A village of NPCs, and Average Joe Farmer is a professional.


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So I used the game mastery guide's list of NPCs. On that list we find something a bit odd -- the common farmer is listed as level 2 with a profession(farming) skill that has a +9 bonus on it.

So I sat down and did some math -- first I assumed that he would only be farming 3 out of the 4 seasons, winter being a hard time to grow anything. This gave me 13 weeks of the year he wasn't able to work leaving 39 weeks he could work. Taking an average roll of 10 for his profession check and not assuming masterwork tools we find that on the weeks he can work the farmer will make 351gp. Now assuming he's not just being lazy on the other 13 weeks instead working as unskilled labor he'll make an additional 9.1gp from those weeks making him a total of 360.1gp. He needs 120 to live an average lifestyle for the year which would leave him 240.1gp.

But lets look just a bit farther than just the farmer -- after all he probably has a wife and kids. If the wife also lives an 'average' lifestyle she's going to cost an additional 120gp. The kids probably won't live that well -- after all they have to share rooms, don't have as much spending money and such -- I would put their lifestyle at a cost of 'poor' which is 3gp a month. Assuming there are 3 kids at that price they are going to run the farmer 9gp a month or 108gp a year. Combined with the price of the wife that's going to take 228gp out of his left over each year leaving 12.1gp for anything he needs.

However his wife probably does some work on the side outside of simply keeping house. Lets treat this as unskilled labor since it's probably going to be fairly hit or miss for the most part (even though it's likely skillful work) assuming she does some of this each day she'll bring in 36.5gp a year, putting the bottom line at 38.6gp a year for the farmer as extra spending cash. This will pay for expensive tools, animals, and the like that will be needed throughout the year plus any savings he hopes to put back for a dowry or whatever.

We can plainly see that while the farmer isn't bad off he isn't extremely comfortable either -- he's about one bad accident from having a ruinous year... which probably sits well with most people's idea of where he should be economically.

Now lets look at his village. The village holds about 200 people which means it should have 2 full time guards and 20 militia.

I figured that at the following (in parenthesis will what NPC I used from the GMG for the character):
Mayor (mayor reduced to Aristocrat 3/ Expert 4) -- No family
Sheriff (Guard Officer) -- Wife and Son
Deputy Sheriff (Guard) -- Young man, no family currently
Innkeeper (Barkeep) -- 3 daughters are barmaids, and work as archers, no wife
Barmaids
Priest (cultist) -- no family
Acolytes -- no family
Shopkeeps (3) -- family of 4 each
Village Drunk (Drunkard)
Veteran Farmers (commoner 2/ warrior 1) -- family of 4 each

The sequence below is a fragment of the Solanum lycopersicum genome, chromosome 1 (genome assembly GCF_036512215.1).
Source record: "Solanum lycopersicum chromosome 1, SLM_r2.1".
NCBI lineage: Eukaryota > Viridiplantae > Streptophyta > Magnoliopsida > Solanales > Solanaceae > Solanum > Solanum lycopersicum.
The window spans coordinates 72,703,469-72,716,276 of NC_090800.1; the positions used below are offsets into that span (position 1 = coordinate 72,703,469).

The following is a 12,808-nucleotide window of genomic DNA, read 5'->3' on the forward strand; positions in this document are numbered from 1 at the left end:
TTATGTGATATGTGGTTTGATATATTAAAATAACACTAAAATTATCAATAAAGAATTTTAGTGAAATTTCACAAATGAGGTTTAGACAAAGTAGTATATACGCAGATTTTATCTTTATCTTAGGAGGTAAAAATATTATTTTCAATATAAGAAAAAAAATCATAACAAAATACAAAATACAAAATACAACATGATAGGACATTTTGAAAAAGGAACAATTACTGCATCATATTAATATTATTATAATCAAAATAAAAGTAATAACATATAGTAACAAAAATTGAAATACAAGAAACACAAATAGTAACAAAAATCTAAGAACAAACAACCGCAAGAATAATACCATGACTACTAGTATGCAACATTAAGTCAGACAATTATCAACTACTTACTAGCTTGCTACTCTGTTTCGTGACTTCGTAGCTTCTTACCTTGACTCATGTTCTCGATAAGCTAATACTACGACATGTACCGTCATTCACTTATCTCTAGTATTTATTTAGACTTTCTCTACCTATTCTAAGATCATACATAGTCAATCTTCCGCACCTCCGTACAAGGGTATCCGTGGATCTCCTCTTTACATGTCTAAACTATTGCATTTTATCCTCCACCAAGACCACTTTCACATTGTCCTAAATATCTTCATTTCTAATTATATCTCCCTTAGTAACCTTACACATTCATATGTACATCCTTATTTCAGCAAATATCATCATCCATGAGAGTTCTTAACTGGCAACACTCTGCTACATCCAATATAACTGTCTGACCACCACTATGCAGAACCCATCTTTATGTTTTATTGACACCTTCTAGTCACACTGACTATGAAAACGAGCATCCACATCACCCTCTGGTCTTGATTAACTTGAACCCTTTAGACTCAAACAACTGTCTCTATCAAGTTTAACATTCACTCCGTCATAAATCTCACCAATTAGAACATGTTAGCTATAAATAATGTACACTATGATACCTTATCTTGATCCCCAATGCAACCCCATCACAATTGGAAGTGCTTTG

Butler for Noble's summer home (Noble Scion)
Butler's wife (variant of hedge wizard, Aristocrat 2/Wizard 3)
Guards for Noble's summer home (warrior 1 each) -- family of 3 each

That gives us 39 more people accounted for out of the village, leaving us 128 people -- assuming the families are more or less an average of 5 people gives us 25 more families for a total of 37, and 3 beggars in town (or village idiots, however you like it).

The biggest difference between the experts in town as barkeeps and shopkeeps (the general store, a blacksmith and maybe a form of banker) and the farmers is the fact they can work their jobs all year, higher level and masterwork tools -- this puts them at making about 2gp more a week and with 13 more weeks to work meaning 572gp a year in income for them.

It also means our average level is pretty low -- right around 2~3 with an average CR of about 1/2 per person in the village, highest level caster is the priest at level 4, with the butler's wife being second at level 3... which also means we have 2% of the population as casters, with about 80% of the population being farmers.

Since this is a village it gets two traits, I would suggest racially intolerant for orcs and half orcs (too many raids against the town makes them more alert for spies) and Strategic location (a reason for a noble to have a summer home there even if it isn't the primary trade route to a major city), and of course it's a Autocracy.


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I feel like you wrote a lot but had no conclusion.

Also how many folks out of 200 are over 2nd level just to see what %'s of the population breaks down by character levels.


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Yeah got called away by the kids.

1st conclusion -- allowing farmers to be professional and actually see a good chunk of change a year doesn't break verisimilitude and still allows for most people to be fairly close to poor, provided one accounts for the family members as separate expenses.

2nd conclusion -- in town people are likely to see more income without too many more levels due to better tools and working year round instead of just 3 seasons.

3rd conclusion -- there isn't a great way to relay what sort of wealth an aristocrat should be bringing in as taxes.

4th conclusion -- it makes since that spell casters are going to be making the big bucks and offering the quests: they got their regular profession rolls and selling their spell casting at a good rate to add together for nice money.

As for how many are over level 2:
13 people.
3 veteran farmers (sorry I neglected the number of them), Priest, Village Drunk, Mayor, Butler, Butler's Wife, Shopkeeps, Innkeeper, Sheriff and the Mayor.

Everyone else is level 2 (or lower for the kids).